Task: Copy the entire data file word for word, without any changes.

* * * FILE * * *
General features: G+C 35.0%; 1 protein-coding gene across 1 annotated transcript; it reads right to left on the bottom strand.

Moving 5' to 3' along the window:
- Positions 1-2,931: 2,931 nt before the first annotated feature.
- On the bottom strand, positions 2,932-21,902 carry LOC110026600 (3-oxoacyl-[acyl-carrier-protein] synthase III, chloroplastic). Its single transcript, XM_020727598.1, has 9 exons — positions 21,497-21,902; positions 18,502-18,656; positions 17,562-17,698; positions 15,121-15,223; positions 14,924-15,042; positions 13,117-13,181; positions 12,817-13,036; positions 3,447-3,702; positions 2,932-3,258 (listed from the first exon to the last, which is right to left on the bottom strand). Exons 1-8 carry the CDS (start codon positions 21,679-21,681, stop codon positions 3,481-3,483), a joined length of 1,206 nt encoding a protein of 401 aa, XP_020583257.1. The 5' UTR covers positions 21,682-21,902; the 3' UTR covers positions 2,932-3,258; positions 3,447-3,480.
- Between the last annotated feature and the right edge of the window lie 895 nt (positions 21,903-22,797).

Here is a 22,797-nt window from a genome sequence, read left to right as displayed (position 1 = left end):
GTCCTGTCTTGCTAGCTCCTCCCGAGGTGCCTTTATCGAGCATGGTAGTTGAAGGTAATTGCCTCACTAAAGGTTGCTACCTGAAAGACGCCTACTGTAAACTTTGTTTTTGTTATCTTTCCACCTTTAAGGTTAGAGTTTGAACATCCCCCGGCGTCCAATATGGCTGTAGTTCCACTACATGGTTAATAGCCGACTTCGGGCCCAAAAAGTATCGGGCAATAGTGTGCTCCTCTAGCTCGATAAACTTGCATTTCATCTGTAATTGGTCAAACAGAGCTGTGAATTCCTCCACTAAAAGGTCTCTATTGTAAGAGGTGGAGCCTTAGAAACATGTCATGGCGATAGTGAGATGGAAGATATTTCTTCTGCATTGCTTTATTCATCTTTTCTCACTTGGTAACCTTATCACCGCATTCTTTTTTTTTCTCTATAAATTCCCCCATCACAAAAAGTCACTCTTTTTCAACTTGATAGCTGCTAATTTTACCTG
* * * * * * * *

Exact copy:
General features: G+C 35.0%; 1 protein-coding gene across 1 annotated transcript; it reads right to left on the bottom strand.

Moving 5' to 3' along the window:
- Positions 1-2,931: 2,931 nt before the first annotated feature.
- On the bottom strand, positions 2,932-21,902 carry LOC110026600 (3-oxoacyl-[acyl-carrier-protein] synthase III, chloroplastic). Its single transcript, XM_020727598.1, has 9 exons — positions 21,497-21,902; positions 18,502-18,656; positions 17,562-17,698; positions 15,121-15,223; positions 14,924-15,042; positions 13,117-13,181; positions 12,817-13,036; positions 3,447-3,702; positions 2,932-3,258 (listed from the first exon to the last, which is right to left on the bottom strand). Exons 1-8 carry the CDS (start codon positions 21,679-21,681, stop codon positions 3,481-3,483), a joined length of 1,206 nt encoding a protein of 401 aa, XP_020583257.1. The 5' UTR covers positions 21,682-21,902; the 3' UTR covers positions 2,932-3,258; positions 3,447-3,480.
- Between the last annotated feature and the right edge of the window lie 895 nt (positions 21,903-22,797).

Here is a 22,797-nt window from a genome sequence, read left to right as displayed (position 1 = left end):
GTCCTGTCTTGCTAGCTCCTCCCGAGGTGCCTTTATCGAGCATGGTAGTTGAAGGTAATTGCCTCACTAAAGGTTGCTACCTGAAAGACGCCTACTGTAAACTTTGTTTTTGTTATCTTTCCACCTTTAAGGTTAGAGTTTGAACATCCCCCGGCGTCCAATATGGCTGTAGTTCCACTACATGGTTAATAGCCGACTTCGGGCCCAAAAAGTATCGGGCAATAGTGTGCTCCTCTAGCTCGATAAACTTGCATTTCATCTGTAATTGGTCAAACAGAGCTGTGAATTCCTCCACTAAAAGGTCTCTATTGTAAGAGGTGGAGCCTTAGAAACATGTCATGGCGATAGTGAGATGGAAGATATTTCTTCTGCATTGCTTTATTCATCTTTTCTCACTTGGTAACCTTATCACCGCATTCTTTTTTTTTCTCTATAAATTCCCCCATCACAAAAAGTCACTCTTTTTCAACTTGATAGCTGCTAATTTTACCTG